• 1/2 cup /131 g creamy natural peanut butter
  • 1 cup /117 g confectioners’ sugar


  1. Preheat the oven to 375°F/190°C/Gas 5. Line two baking sheets with parchment paper.
  2. In a large mixing bowl, whisk together the flour, cocoa, baking soda, and salt. Set aside.
  3. Put the cashews and ¹?2 cup/118 ml of the coconut milk in the carafe of a blender. Blend until a thick cream forms, about 20 to 30 seconds. Add the bananas, granulated sugar, and vanilla and blend again until smooth, about 30 seconds.
  4. Form a well in the center of the dry ingredients and pour in the wet ingredients. Fold everything together into a dense batter using a large rubber spatula.
  5. Drop 36 heaping tablespoons of batter with about 1 inch/2.5 cm of space around each one on the parchment-lined baking sheets. Bake for 15 minutes, or until the cakes are dry but still soft to the touch. Transfer the cakes to a rack and cool completely.
  6. While the cakes cool, make the filling. Using an electric mixer, beat the peanut butter and remaining 3 tablespoons of coconut milk in a large mixing bowl. Slowly add the confectioners’ sugar a few tablespoons at a time, until all of it is incorporated and the peanut butter mixture is smooth and thick.
  7. Once the cakes are cool, assemble the whoopie pies. Spread 1 tablespoon of the peanut butter filling on the flat side of one of the cakes. Sandwich it with another cake to complete the whoopie pie.
  8. Refrigerate for up to 5 days in an airtight container.
  9. BELLY BONUS: While most versions induce a sugar high that quickly deflates like a whoopee cush-ion, these whoopie pies actually offer sustaining energy with protein from nuts, natural sugars, and whole grain flour. Pack one as a to-go snack or an afternoon pick-me-up.

Reprinted with permission from FULL BELLY © 2014 Tara Mataraza Desmond, Running Press, a member of the Perseus Books Group.



Foods to Avoid When you are Pregnant

What to avoid when you are pregnant

Reprinted with permission from FULL BELLY © 2014 Tara Mataraza Desmond, Running Press, a member of the Perseus Books Group.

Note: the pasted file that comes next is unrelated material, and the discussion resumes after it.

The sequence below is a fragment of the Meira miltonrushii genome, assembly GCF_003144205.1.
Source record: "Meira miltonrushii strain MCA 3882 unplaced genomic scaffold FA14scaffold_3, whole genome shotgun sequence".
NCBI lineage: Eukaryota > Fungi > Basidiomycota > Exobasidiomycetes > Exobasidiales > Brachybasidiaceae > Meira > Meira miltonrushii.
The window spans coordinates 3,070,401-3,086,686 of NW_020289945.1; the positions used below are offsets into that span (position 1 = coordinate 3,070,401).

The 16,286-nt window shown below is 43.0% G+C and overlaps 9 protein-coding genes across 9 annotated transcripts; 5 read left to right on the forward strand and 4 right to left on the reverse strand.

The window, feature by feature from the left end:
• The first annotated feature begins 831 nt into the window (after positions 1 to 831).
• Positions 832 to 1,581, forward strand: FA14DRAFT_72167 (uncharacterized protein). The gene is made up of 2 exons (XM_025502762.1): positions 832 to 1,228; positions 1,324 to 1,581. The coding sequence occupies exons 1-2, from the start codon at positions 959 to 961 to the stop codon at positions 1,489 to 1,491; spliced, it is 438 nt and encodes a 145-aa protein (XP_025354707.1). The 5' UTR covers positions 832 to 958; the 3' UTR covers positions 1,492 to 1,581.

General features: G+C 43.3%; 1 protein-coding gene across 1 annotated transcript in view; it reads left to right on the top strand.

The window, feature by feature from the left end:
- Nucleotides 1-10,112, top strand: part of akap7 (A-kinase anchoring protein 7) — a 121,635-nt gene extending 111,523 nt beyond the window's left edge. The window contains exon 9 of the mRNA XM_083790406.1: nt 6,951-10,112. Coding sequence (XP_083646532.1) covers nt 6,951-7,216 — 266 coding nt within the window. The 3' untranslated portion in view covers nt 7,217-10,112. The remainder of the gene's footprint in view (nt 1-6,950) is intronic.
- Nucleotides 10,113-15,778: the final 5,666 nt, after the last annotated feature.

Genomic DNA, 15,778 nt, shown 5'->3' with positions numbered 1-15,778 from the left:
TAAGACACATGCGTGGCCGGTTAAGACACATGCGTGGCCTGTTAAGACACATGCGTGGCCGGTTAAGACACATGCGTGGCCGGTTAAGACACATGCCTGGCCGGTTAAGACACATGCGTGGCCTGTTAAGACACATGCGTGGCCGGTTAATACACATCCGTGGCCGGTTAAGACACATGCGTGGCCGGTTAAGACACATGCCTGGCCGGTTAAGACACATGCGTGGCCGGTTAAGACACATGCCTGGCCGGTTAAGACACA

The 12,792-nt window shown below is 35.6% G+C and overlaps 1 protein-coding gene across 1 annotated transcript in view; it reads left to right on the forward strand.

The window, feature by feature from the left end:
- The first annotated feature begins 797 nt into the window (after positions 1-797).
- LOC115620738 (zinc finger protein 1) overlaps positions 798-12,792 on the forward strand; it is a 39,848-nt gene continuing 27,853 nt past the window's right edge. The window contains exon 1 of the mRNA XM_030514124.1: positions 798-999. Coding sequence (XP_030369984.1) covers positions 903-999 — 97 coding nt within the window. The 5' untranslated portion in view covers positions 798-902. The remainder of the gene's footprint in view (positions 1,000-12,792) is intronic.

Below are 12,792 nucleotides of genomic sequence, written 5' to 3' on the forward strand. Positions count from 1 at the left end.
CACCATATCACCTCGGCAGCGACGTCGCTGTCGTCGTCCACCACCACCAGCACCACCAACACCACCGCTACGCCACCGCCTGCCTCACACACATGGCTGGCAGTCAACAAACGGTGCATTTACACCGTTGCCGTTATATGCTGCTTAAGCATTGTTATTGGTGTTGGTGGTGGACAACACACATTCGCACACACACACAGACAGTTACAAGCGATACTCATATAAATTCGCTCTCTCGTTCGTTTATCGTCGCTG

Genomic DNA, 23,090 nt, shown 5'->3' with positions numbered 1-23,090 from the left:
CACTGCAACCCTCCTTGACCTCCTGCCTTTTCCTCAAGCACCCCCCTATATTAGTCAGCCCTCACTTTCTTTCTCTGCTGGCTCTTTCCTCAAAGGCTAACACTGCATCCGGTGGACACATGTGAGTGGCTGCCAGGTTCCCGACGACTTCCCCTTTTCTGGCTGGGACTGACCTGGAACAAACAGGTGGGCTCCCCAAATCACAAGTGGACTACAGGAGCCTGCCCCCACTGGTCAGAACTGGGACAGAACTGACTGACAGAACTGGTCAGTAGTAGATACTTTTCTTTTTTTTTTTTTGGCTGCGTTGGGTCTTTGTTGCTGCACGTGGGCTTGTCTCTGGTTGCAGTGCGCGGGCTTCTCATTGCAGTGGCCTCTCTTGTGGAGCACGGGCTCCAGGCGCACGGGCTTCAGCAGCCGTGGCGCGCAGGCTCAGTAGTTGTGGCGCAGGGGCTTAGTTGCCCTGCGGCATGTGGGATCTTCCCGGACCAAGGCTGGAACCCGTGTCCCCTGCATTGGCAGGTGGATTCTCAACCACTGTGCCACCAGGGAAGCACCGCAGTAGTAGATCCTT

Disclosure: I received a complimentary copy of Full Belly



05.11.2015 at4:02 AM #


Recipes like this – giving a healthy twist to a traditionally unhealthy, guilt-riden food, makes me happy, even a little giddy. Two questions. I’m assuming replacing cashews with almonds wouldn’t be a problem? And, what’s your take on cholesterol. I hear more and more that our cholesterol levels in our bodies don’t come directly from the cholesterol we ingest. Your thoughts? Thank you always!!

05.11.2015 at4:02 AM #

Katie Morford

Hi Carolyn,

I am all for substitutions, but I might hesitate to use almonds instead of cashews here. Cashews are softer and blend into a sort of cream in a way that almonds may not. As for cholesterol, we’ve long known that our bodies make cholesterol. We also get cholesterol from diet. I think what is new is that there is less concern over the role of dietary cholesterol in promoting heart disease, which is why today nutrition professionals aren’t warning the public away from eating eggs (a source of cholesterol) in a way they once were.

05.11.2015 at11:33 AM #

Liz - Meal Makeover Mom

I love Whoopie Pies! They are big here in New England. Love how she health-ified it. Pinning now 🙂

05.11.2015 at11:33 AM #

Katie Morford

Healthi-fied, but still delicious, which is the best combo.

07.13.2019 at3:38 PM #


Allergic to bananas. Could I use apple sauce instead? Or what would you recommend?